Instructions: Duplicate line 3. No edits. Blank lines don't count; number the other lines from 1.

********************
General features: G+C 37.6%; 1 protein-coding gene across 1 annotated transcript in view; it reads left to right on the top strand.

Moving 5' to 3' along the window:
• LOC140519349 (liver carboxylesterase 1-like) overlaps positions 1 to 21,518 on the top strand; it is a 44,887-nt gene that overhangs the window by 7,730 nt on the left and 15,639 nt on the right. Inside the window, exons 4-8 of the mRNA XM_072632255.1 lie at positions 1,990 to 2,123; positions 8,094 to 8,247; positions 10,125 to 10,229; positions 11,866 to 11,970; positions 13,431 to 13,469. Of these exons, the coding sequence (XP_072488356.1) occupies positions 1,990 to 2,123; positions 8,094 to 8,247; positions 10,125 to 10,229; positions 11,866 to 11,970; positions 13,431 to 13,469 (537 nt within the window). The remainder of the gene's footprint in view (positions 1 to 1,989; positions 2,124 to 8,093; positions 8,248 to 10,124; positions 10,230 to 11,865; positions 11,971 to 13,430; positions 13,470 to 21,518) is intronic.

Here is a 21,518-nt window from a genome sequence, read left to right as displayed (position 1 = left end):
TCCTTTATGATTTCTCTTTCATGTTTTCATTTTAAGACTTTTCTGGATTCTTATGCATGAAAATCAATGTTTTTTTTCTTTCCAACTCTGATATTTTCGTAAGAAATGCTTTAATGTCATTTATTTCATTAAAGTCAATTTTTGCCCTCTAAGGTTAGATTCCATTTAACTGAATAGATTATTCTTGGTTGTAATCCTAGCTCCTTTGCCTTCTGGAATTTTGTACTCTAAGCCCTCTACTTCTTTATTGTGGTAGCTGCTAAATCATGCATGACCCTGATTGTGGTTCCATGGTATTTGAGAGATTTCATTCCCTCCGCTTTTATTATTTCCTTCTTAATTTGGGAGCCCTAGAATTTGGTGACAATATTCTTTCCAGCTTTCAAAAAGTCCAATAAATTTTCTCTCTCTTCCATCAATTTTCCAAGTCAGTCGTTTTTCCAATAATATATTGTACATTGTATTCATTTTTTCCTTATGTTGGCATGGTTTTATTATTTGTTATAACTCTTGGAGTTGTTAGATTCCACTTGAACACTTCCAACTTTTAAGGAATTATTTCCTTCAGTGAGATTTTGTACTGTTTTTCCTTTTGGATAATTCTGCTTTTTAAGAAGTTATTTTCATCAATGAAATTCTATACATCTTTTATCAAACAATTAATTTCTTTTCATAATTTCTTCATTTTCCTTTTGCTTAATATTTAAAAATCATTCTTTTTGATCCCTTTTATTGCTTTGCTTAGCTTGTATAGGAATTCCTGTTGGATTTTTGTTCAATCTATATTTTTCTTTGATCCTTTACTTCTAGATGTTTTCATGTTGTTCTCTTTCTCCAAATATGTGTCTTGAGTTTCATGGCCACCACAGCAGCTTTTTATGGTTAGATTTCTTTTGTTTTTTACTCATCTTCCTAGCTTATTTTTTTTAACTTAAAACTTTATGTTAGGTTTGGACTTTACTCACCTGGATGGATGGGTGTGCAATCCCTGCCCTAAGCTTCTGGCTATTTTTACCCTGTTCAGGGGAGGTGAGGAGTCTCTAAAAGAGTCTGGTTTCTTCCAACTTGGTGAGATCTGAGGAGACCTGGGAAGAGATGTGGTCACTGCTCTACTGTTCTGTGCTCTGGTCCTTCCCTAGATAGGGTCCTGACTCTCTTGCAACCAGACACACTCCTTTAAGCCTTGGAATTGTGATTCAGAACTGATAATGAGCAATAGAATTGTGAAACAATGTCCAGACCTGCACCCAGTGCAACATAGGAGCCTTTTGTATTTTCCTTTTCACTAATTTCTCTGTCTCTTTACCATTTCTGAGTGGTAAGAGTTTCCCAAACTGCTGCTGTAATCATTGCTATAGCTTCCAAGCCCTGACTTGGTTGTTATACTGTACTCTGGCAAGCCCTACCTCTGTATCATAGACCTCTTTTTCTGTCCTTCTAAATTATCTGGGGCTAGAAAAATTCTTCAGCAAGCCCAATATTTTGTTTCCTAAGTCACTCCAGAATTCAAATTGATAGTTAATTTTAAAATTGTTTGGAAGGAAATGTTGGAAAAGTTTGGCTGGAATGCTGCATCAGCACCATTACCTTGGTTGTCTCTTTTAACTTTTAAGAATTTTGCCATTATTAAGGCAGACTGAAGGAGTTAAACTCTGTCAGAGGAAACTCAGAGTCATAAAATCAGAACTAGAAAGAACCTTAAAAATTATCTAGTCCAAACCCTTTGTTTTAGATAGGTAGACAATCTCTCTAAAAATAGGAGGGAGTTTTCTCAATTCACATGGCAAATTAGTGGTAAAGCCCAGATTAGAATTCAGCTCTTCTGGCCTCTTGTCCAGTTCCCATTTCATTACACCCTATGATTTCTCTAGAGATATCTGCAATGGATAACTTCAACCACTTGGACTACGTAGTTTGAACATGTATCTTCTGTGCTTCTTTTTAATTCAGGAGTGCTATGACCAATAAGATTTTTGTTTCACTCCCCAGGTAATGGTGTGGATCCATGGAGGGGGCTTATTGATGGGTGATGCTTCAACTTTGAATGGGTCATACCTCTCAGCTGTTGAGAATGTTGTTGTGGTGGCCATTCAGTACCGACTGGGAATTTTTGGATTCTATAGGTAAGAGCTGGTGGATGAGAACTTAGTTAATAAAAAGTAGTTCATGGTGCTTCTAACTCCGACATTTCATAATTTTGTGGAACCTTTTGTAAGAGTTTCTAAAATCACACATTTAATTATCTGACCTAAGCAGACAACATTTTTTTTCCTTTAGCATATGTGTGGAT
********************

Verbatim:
• LOC140519349 (liver carboxylesterase 1-like) overlaps positions 1 to 21,518 on the top strand; it is a 44,887-nt gene that overhangs the window by 7,730 nt on the left and 15,639 nt on the right. Inside the window, exons 4-8 of the mRNA XM_072632255.1 lie at positions 1,990 to 2,123; positions 8,094 to 8,247; positions 10,125 to 10,229; positions 11,866 to 11,970; positions 13,431 to 13,469. Of these exons, the coding sequence (XP_072488356.1) occupies positions 1,990 to 2,123; positions 8,094 to 8,247; positions 10,125 to 10,229; positions 11,866 to 11,970; positions 13,431 to 13,469 (537 nt within the window). The remainder of the gene's footprint in view (positions 1 to 1,989; positions 2,124 to 8,093; positions 8,248 to 10,124; positions 10,230 to 11,865; positions 11,971 to 13,430; positions 13,470 to 21,518) is intronic.